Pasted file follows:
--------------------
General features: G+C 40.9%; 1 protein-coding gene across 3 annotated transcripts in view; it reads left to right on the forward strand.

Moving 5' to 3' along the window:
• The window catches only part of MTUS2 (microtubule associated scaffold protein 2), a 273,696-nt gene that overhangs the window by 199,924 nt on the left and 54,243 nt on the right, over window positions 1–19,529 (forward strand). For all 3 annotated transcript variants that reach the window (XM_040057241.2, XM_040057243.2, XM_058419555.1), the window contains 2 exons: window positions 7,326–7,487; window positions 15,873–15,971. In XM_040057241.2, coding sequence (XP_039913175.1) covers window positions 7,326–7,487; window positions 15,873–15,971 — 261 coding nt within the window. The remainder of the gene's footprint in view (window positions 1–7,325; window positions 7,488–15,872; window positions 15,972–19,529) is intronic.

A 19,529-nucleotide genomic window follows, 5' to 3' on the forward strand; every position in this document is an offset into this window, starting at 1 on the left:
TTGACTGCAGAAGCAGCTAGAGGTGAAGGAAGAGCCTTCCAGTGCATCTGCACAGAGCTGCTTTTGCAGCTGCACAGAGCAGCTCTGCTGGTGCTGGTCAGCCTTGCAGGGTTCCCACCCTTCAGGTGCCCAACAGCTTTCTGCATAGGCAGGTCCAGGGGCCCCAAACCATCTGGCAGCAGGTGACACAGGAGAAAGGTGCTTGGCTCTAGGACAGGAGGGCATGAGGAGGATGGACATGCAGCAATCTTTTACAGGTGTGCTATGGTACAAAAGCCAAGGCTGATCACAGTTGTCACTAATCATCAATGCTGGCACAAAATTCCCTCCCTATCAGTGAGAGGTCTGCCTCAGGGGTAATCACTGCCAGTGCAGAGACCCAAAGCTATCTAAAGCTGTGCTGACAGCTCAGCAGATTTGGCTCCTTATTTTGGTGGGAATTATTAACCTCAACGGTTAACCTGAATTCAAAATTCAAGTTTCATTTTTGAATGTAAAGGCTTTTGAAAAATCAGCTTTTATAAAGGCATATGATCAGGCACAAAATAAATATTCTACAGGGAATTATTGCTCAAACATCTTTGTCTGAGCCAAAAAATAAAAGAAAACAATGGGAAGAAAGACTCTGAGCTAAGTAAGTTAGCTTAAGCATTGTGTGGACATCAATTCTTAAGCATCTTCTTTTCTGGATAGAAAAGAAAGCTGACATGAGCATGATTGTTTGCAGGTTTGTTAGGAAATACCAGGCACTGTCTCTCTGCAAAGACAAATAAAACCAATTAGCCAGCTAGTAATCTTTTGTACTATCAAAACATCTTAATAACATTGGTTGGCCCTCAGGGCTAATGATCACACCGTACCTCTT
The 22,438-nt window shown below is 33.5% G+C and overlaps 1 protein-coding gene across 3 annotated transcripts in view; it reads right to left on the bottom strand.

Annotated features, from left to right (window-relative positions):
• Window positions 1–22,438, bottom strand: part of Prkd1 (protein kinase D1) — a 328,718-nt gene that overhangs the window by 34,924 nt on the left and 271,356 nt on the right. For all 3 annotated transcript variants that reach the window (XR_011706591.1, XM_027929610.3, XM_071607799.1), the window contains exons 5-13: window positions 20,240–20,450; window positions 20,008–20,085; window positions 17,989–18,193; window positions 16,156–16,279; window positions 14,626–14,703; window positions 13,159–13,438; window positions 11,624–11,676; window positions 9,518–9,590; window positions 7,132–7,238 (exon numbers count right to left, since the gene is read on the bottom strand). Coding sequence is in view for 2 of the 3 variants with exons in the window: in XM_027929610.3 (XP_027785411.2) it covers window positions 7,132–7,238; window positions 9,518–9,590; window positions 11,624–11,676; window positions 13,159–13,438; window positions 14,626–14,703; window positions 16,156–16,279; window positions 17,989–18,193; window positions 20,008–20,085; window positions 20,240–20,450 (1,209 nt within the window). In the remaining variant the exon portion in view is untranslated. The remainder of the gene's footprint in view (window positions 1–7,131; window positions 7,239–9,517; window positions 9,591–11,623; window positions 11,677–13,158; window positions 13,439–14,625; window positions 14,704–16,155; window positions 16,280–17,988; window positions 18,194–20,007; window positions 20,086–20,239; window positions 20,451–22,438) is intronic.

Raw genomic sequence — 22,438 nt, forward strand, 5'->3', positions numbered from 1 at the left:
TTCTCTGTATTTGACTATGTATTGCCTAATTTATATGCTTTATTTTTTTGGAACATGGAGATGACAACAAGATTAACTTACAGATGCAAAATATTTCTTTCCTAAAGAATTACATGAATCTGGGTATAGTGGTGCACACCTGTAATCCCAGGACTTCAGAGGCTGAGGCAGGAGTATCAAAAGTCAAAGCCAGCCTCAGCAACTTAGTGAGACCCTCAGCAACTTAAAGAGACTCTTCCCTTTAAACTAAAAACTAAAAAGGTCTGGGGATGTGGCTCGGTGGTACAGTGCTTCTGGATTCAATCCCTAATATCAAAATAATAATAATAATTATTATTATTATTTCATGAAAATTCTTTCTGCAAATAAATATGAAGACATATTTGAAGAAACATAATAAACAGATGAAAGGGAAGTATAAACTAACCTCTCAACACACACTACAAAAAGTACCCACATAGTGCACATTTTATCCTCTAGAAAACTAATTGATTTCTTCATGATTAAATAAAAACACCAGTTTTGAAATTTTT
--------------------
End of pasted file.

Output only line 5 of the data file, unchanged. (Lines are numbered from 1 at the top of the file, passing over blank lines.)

TTGACTGCAGAAGCAGCTAGAGGTGAAGGAAGAGCCTTCCAGTGCATCTGCACAGAGCTGCTTTTGCAGCTGCACAGAGCAGCTCTGCTGGTGCTGGTCAGCCTTGCAGGGTTCCCACCCTTCAGGTGCCCAACAGCTTTCTGCATAGGCAGGTCCAGGGGCCCCAAACCATCTGGCAGCAGGTGACACAGGAGAAAGGTGCTTGGCTCTAGGACAGGAGGGCATGAGGAGGATGGACATGCAGCAATCTTTTACAGGTGTGCTATGGTACAAAAGCCAAGGCTGATCACAGTTGTCACTAATCATCAATGCTGGCACAAAATTCCCTCCCTATCAGTGAGAGGTCTGCCTCAGGGGTAATCACTGCCAGTGCAGAGACCCAAAGCTATCTAAAGCTGTGCTGACAGCTCAGCAGATTTGGCTCCTTATTTTGGTGGGAATTATTAACCTCAACGGTTAACCTGAATTCAAAATTCAAGTTTCATTTTTGAATGTAAAGGCTTTTGAAAAATCAGCTTTTATAAAGGCATATGATCAGGCACAAAATAAATATTCTACAGGGAATTATTGCTCAAACATCTTTGTCTGAGCCAAAAAATAAAAGAAAACAATGGGAAGAAAGACTCTGAGCTAAGTAAGTTAGCTTAAGCATTGTGTGGACATCAATTCTTAAGCATCTTCTTTTCTGGATAGAAAAGAAAGCTGACATGAGCATGATTGTTTGCAGGTTTGTTAGGAAATACCAGGCACTGTCTCTCTGCAAAGACAAATAAAACCAATTAGCCAGCTAGTAATCTTTTGTACTATCAAAACATCTTAATAACATTGGTTGGCCCTCAGGGCTAATGATCACACCGTACCTCTT